Conway said the most likely scenario, if a COVID-19 passport is adopted, is that various groups of countries will agree on how to accept travelers from one another.
"I don't think you're going to have a multinational, huge system where everyone's on it and that's the one standard that's used," he said
But Laura Hoffner, chief of staff at risk consulting firm Concentric, said the secret to creating a COVID-19 passport is getting the US to lay out protocols. Because once that happens, "the world will most likely follow suit," she said.
On March 12, Jeff Zients, the White House Coronavirus Response Coordinator, said the private sector and others have already begun working on how to prove vaccination.
"Our role is to help ensure that any solutions in this area should be simple, free, open source, accessible to people both digitally and on paper, and designed from the start to protect people's privacy," he said.
Still, the airline industry has asked the White House for specific guidelines on a health passport, so people can get back to flying, as international travel has plummeted 85% because of the pandemic, according to Perry Flint, head of the International Air Transport Association's US corporate communications.
"We're ready to get going again," Flint said.
In a statement to Business Insider, the White House said it is "leading an interagency effort regarding vaccine verification," but didn't give any details on a timeline or how a passport would work.
'We can do all of this with little pieces of paper'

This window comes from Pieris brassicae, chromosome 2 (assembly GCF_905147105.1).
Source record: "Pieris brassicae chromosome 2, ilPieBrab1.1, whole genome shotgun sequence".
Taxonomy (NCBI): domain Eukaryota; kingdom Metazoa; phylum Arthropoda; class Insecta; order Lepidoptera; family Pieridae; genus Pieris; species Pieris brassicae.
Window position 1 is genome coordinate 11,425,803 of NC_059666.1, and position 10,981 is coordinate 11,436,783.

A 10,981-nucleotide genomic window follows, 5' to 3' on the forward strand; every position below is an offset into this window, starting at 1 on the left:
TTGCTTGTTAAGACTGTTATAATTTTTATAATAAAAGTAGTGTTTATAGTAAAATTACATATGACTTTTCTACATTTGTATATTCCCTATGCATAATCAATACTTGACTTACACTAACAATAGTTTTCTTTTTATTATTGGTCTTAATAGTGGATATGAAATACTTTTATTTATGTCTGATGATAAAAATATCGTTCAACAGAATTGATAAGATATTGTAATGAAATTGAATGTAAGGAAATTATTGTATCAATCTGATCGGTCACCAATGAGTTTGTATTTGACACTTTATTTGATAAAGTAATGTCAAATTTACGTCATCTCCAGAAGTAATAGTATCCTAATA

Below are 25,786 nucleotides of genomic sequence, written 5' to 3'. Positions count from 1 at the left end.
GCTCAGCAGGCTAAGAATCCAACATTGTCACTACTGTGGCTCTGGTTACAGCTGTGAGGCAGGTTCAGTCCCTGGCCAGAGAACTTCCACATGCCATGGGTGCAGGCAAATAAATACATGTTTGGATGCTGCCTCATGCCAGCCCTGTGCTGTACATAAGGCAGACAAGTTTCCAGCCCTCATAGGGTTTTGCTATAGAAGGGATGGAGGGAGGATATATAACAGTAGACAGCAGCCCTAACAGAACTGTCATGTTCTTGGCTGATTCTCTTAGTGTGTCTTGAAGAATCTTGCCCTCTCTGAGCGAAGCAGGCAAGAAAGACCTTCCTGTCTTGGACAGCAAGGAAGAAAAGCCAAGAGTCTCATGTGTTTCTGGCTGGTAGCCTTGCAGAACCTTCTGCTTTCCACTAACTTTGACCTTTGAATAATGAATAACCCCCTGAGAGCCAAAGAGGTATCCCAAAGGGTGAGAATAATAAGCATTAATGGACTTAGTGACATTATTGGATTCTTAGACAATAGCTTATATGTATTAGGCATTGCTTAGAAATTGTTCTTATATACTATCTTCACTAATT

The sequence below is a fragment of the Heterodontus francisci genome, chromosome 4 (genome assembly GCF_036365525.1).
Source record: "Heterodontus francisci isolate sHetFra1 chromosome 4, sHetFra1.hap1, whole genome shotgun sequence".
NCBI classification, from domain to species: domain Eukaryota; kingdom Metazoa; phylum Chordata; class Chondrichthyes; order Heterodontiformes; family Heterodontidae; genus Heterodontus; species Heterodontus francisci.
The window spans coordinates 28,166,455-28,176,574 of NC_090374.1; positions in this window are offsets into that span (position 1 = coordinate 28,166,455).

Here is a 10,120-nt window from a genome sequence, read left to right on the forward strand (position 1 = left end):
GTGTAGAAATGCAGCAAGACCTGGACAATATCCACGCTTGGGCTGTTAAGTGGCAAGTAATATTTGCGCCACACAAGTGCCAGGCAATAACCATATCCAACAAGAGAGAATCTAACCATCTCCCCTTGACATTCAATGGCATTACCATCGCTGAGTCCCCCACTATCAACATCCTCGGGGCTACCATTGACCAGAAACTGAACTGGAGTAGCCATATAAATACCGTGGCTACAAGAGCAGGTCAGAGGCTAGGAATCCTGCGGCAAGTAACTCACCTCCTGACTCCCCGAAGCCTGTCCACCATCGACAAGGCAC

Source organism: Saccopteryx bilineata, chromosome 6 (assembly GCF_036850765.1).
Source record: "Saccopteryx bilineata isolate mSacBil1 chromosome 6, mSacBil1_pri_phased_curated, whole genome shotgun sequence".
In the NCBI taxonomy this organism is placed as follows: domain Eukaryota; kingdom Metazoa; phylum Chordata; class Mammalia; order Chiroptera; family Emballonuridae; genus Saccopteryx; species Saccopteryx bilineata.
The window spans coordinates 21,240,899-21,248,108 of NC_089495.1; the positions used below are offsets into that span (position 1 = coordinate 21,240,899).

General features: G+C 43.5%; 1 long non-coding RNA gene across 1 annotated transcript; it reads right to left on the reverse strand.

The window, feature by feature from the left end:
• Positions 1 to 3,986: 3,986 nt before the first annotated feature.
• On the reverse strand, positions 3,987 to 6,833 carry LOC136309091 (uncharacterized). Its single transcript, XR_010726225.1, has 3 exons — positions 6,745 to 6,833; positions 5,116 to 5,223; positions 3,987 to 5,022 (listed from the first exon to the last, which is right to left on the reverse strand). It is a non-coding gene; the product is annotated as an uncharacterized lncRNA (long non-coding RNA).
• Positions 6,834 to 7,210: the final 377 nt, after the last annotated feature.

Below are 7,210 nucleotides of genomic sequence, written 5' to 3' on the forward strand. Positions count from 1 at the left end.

Airline trade groups such as IATA and Airlines for America are advocating for a digital passport that either verifies someone's immunization to COVID-19 or a negative test result, as they say outright mandating the vaccine could discriminate against those who can't or refuse to get the vaccine.
While waiting for guidance from the government, IATA has begun testing its own digital passport, called the Travel Pass. Doctors can send test results or proof of vaccination to a person, who can link that information to the Travel Pass app prior to flying. Then travelers show the app to an agent, along with their actual passport and ticket.
These digital passports come with another hurdle, though: maintaining privacy.
Immunity passport apps are fraught with privacy flaws and pose big ethical problems, according to a report from security research company Top10VPN, which analyzed 65 digital health certificate apps operating around the world and found 82% had inadequate privacy policies.
Jon Callas at the Electronic Frontier Foundation said the high-tech solution comes with too high a price tag and too high a risk for invasion of privacy. "We can do all of this with little pieces of paper," he said.
Checking thousands of vaccination papers or test results would be a bottleneck to international travel, Flint said, saying the world shouldn't use a "20th Century standard" when many things, such as tickets, have already gone digital.
For years, some countries have already taken on the task of checking proof-of-vaccination papers against yellow fever. This has become known as the "yellow paper," and could be as easily applied to COVID-19, said Callas.
But the yellow card is "not safe; it's not easy," Caryn Seidman-Becker, chief executive officer of CLEAR, said at the Economic Club of New York on March 30. CLEAR, a biometric identity platform used at airports, has created its own "digital health credential," called Health Pass that Seidman-Becker said will make travel "frictionless."
But with regard to digital credentials, Callas said, "I don't see why a paper form isn't good enough. Every immigration form that I do, I sign it at the bottom, and say under penalty of perjury I assert this is true, and I don't see why, 'I got my COVID-19 vaccine' isn't just another box to tick."
"They're trying to sell digital passports," he said "The people who are advocating this are the ones who want the rest of us to pay for that."